The ride to El Rama was a very pleasant 220 kms on very good tarmac through some lovely scenery,
and the usual hazards of the road. On arriving in El Rama we found out about the boat to Bluefields and having turn one hotel down as it smelt of mould, booked into the Oasis del Caribean, a very pleasant clean hotel were we managed to squeeze into the smallest room possible and got blown away by the biggest fan, which in the heat was great. We walked around and once we had seen the main street, the outside of the church because it was closed, and enjoyed some roof top sculpture we had covered most of everything. As the boat leaves at 0530 in the morning we had an early night. Up just as it was getting light at 0445 we headed down to the jetty where we paid 200 cordobas (about $10 USD) each of the one was trip and having shown our passports to the police were ushered into boat No1, luckily covered as the day was looking rather grey. Having been administered to by the local minister on the hell fire awaiting us (or was it a watery grave?)if we didn't repent we sped off down the river for 1hr 45 mins at, I would think about 30 Kts, as we had 50 miles to cover.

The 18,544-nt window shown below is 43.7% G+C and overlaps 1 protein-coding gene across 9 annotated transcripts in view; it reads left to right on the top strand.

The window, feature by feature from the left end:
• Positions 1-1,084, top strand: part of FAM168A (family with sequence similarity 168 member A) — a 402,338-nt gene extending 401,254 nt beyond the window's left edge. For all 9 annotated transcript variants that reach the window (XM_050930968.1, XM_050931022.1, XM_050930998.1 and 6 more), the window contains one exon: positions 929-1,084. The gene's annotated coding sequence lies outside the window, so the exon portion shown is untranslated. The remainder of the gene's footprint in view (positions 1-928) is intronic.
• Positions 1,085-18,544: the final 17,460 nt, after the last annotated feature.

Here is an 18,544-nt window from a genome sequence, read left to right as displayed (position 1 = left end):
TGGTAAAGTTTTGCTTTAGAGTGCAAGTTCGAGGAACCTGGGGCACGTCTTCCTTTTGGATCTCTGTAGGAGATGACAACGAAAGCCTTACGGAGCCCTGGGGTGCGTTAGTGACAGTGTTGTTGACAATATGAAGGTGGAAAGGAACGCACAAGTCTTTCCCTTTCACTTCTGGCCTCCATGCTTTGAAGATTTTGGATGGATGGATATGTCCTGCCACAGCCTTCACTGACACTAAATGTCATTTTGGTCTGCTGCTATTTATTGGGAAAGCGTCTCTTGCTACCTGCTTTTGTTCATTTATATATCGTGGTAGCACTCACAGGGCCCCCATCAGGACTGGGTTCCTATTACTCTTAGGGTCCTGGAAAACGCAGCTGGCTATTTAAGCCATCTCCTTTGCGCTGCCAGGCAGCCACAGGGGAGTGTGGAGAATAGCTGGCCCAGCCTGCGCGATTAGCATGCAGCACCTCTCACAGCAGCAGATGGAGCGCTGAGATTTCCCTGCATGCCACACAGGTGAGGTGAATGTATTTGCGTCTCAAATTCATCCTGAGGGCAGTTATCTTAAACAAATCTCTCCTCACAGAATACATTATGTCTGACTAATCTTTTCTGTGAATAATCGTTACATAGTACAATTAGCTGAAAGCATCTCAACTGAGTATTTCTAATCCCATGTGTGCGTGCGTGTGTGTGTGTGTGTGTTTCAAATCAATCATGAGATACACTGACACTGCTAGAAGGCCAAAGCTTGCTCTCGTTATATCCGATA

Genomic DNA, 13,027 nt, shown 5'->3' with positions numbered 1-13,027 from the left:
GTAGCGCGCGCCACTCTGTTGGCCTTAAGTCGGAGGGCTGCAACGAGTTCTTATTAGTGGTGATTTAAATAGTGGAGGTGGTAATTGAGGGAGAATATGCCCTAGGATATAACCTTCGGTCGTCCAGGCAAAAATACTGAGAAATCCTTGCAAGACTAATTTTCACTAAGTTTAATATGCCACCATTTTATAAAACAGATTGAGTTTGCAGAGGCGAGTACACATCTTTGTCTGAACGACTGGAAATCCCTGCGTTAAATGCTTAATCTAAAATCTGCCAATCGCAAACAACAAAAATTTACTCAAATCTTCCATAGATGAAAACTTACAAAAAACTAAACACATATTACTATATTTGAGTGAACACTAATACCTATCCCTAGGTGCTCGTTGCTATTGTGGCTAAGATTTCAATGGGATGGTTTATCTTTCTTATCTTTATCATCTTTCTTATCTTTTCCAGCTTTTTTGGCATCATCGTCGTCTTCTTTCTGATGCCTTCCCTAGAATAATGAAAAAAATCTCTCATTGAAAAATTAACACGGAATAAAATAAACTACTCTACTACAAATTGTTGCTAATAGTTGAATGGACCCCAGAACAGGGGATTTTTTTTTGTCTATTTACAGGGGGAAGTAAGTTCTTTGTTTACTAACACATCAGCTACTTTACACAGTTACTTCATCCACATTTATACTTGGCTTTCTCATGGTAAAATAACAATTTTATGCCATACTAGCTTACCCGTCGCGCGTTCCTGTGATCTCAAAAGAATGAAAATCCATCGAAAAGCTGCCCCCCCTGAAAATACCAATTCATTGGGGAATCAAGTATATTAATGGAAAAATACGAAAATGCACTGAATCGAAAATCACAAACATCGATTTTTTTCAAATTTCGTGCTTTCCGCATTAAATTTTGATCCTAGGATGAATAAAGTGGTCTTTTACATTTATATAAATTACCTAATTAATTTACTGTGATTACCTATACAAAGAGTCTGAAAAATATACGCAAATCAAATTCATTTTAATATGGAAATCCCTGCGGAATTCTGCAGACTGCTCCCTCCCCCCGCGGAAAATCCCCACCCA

The idea of seeing things as we travelled through the jungle didn't really happen as we were moving too fast, and we arrived safely in Bluefields
without hell fire or a watery grave being part of the journey. At 0730 nothing much is happening in any town, so we wandered around looking at the local police station, the boat terminal, some of the shore line dwellings,
the local boats (this one is carved out of a tree trunk),
and the local fire department. The park was in the process of being improved as most of the town was (or was it that it was never finished?) It then started to rain so we spent the next 2 hours in a restaurant having a leisurely lunch, watching kids play in the water, before returning at 1500 to El Rama. We didn't have the luxury of a cover on the way back, so spent the 105 minutes of the trip fighting with a polythene sheet as it flapped around our heads trying to keep as much rain off us as we could. The only saving grace of temperatures in the 100s is that getting wet is a rather cooling experience, so apart for ending up rather deaf from the noise of all the flapping, and not seeing anything of the terrain we arrived back only slightly worse for ware.